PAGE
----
“I try not to pay too much attention to what’s going on social media or what people say just because they’re going to say what they want to say. I’m not going to let that affect me on the floor. I’m going to do my job when I step on the floor and play the point guard position the best I can.”

Brett Brown gushed about a second straight excellent performance from Simmons, who helped split the offensive load with Joel Embiid out because of left knee soreness. Simmons responded to the Nets’ heightened physicality with him by making 9 of 11 free throws and became the first Sixer to ever score 31 or more points and shoot 80 percent or better from the floor in a playoff game, per Basketball Reference.

Whether he’s getting booed or there’s something else going on as it relates to scrutinizing Ben, he is tremendously confident in himself. He has put in a tremendous amount of work to earn that privilege. I’m so happy for him to play like he played tonight. … I think he feeds off that but it’s not like he’s beating his chest out there. I think internally, he’s got tremendous inner confidence.

Simmons’ inner confidence often manifests as arrogance. He knows he’s in a different class than Dudley and was happy to show the world. The 22-year-old plays with a smirk that suggests he savors dominating inferior opponents.

Though the Sixers still need two wins to advance to the second round and diminish Dudley’s place in the national spotlight, Simmons already wants to move on. In his mind, Dudley isn’t worth worrying about.

The questions about how Simmons will fare against the Eastern Conference’s elite teams or his ideal role in the Sixers’ half court offense — largely off the ball since the return of James Ennis and corresponding increase in Jimmy Butler’s time at point guard — are still present.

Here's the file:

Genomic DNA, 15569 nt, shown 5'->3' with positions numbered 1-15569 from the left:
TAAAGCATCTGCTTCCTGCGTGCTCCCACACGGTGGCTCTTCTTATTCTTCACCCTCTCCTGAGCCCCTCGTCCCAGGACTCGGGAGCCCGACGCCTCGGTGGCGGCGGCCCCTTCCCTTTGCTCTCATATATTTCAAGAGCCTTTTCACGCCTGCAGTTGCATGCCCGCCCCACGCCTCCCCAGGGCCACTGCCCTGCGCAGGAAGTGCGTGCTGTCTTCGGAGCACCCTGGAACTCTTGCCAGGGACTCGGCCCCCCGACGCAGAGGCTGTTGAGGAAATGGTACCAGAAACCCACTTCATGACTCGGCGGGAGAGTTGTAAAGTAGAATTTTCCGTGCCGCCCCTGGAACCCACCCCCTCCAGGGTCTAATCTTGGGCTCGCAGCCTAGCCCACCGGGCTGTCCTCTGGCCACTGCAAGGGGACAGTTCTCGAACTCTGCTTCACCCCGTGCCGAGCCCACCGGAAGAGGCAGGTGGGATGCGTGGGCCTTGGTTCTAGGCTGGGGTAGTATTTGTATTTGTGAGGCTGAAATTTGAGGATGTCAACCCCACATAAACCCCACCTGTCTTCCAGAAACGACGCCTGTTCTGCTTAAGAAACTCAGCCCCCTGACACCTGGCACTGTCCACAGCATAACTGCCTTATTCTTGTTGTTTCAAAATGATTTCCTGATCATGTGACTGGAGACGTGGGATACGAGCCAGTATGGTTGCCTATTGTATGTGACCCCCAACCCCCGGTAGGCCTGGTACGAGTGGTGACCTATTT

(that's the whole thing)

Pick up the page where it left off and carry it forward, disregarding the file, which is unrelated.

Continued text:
For now, though, he says the questions posed by and about Jared Dudley are far from his mind.

“I don’t really have energy for it,” Simmons said. “It’s done. People are going to say what they want to say. Just gotta play.”

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Sixers 131, Nets 115: With Joel Embiid out, Sixers impose will on Nets to take back home court

Sixers 131, Nets 115: With Joel Embiid out, Sixers impose will on Nets to take back home court

BOX SCORE

NEW YORK — The news approximately 20 minutes before tip-off Thursday night of Joel Embiid’s absence with left knee soreness was not a death sentence for the Sixers.

A brilliant Ben Simmons (31 points on 11 for 13 shooting and nine assists), excellent shooting nights from Tobias Harris (29 points) and JJ Redick (26 points), and an unlikely tandem at center ensured the Nets are much closer to death this season than the Sixers, who beat Brooklyn, 131-115, to take a 2-1 series lead.

Here are observations from the Sixers’ win:

• Greg Monroe started in Embiid’s place, and it was not an auspicious first few minutes for him. He allowed two early offensive boards to Jarrett Allen, fouling the Nets’ center on one and conceding a dunk on the other as the Nets took a 9-4 edge. His mobility was minimal and labored.

Boban Marjanovic replaced Monroe after five minutes and, as he has throughout the series, improbably held his own in space defensively. The 7-foot-3 Marjanovic actually moved with more fluidity on defense than Monroe. In pick-and-roll coverage, Marjanovic had better instincts than Monroe for how to buy the ball handler’s defender time when he fell a step behind on the initial move, and for how to challenge shots at the rim.

Monroe had seven points on 3 for 12 shooting and 12 rebounds, while Marjanovic finished with 14 rebounds and eight rebounds. He’s the only Sixer who’s played well in all three games against Brooklyn.

• Simmons proved again that his poor Game 1 performance was an anomaly.